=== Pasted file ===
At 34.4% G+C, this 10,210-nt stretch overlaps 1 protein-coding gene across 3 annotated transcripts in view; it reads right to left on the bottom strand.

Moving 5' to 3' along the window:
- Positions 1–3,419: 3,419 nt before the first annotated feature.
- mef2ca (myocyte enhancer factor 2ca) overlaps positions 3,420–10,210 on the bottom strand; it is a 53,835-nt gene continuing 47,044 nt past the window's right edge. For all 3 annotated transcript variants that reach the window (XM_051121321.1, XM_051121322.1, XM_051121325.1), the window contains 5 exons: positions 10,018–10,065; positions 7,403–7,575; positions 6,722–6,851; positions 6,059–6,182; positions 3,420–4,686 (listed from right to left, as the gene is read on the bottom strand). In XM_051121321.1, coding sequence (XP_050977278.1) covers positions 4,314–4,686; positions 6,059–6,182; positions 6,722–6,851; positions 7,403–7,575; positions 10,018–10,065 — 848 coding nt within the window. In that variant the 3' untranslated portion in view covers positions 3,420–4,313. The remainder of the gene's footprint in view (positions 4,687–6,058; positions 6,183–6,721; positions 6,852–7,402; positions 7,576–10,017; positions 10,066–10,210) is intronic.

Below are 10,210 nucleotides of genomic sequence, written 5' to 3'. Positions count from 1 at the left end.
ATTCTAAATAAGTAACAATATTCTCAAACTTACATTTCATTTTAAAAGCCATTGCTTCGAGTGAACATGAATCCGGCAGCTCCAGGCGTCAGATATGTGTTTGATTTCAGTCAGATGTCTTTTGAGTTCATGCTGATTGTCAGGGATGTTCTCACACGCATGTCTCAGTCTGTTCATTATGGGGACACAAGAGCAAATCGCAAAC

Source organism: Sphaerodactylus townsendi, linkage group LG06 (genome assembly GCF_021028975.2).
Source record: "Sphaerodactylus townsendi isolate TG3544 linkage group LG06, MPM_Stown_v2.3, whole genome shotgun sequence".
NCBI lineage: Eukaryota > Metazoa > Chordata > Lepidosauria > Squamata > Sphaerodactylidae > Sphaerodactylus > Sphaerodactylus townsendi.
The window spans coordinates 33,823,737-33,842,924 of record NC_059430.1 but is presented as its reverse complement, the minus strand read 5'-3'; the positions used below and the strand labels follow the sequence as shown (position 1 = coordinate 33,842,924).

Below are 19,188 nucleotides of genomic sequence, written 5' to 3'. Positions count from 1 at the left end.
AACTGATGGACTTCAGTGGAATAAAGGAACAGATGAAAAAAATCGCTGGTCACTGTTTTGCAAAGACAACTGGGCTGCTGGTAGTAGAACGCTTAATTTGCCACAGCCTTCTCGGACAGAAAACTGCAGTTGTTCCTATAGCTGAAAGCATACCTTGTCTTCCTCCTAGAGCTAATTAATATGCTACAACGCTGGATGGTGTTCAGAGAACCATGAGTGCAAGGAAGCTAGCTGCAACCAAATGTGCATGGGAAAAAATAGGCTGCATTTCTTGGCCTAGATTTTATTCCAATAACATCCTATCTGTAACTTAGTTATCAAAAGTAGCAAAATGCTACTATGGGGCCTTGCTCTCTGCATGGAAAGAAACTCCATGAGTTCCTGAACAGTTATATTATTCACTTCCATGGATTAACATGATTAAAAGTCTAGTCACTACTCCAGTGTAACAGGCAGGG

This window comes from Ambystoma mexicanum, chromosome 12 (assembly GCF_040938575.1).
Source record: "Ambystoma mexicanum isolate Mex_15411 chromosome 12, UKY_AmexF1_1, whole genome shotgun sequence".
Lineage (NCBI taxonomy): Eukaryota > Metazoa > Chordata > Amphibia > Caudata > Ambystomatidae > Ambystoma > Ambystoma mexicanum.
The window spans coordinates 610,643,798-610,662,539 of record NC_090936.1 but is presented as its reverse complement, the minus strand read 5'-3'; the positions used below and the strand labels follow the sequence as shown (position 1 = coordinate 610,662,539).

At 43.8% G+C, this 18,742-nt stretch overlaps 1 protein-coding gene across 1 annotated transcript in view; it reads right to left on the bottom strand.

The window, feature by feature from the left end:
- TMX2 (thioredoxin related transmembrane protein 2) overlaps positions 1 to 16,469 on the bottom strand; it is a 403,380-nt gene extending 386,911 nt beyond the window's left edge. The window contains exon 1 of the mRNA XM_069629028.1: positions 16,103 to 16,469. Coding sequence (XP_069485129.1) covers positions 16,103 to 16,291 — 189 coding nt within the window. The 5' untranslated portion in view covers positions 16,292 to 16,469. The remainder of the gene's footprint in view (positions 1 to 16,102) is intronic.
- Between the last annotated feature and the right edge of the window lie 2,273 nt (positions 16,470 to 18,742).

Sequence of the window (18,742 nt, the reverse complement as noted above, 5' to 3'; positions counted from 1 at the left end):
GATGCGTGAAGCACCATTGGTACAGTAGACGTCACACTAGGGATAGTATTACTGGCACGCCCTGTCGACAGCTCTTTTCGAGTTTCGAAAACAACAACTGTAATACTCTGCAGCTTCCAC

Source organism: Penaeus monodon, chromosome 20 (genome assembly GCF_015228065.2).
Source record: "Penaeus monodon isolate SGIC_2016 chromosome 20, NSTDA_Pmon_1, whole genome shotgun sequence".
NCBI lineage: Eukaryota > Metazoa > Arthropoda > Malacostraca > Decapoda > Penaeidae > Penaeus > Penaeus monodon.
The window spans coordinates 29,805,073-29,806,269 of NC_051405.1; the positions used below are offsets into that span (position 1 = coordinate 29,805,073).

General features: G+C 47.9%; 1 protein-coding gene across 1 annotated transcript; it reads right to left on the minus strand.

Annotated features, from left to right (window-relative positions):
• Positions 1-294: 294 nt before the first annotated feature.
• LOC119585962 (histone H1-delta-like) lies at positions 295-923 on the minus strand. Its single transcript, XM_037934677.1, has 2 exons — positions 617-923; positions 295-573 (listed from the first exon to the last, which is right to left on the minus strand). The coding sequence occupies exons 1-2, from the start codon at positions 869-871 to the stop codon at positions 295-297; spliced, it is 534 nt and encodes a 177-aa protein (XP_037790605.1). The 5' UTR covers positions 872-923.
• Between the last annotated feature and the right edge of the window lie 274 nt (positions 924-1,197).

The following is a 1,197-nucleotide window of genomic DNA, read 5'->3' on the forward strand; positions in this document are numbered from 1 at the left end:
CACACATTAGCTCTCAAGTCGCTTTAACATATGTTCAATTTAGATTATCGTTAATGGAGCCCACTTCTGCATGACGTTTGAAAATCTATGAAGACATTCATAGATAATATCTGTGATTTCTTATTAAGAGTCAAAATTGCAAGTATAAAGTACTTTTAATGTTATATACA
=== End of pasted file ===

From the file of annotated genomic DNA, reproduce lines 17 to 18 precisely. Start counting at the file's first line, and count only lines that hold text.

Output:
At 43.8% G+C, this 18,742-nt stretch overlaps 1 protein-coding gene across 1 annotated transcript in view; it reads right to left on the bottom strand.

The window, feature by feature from the left end: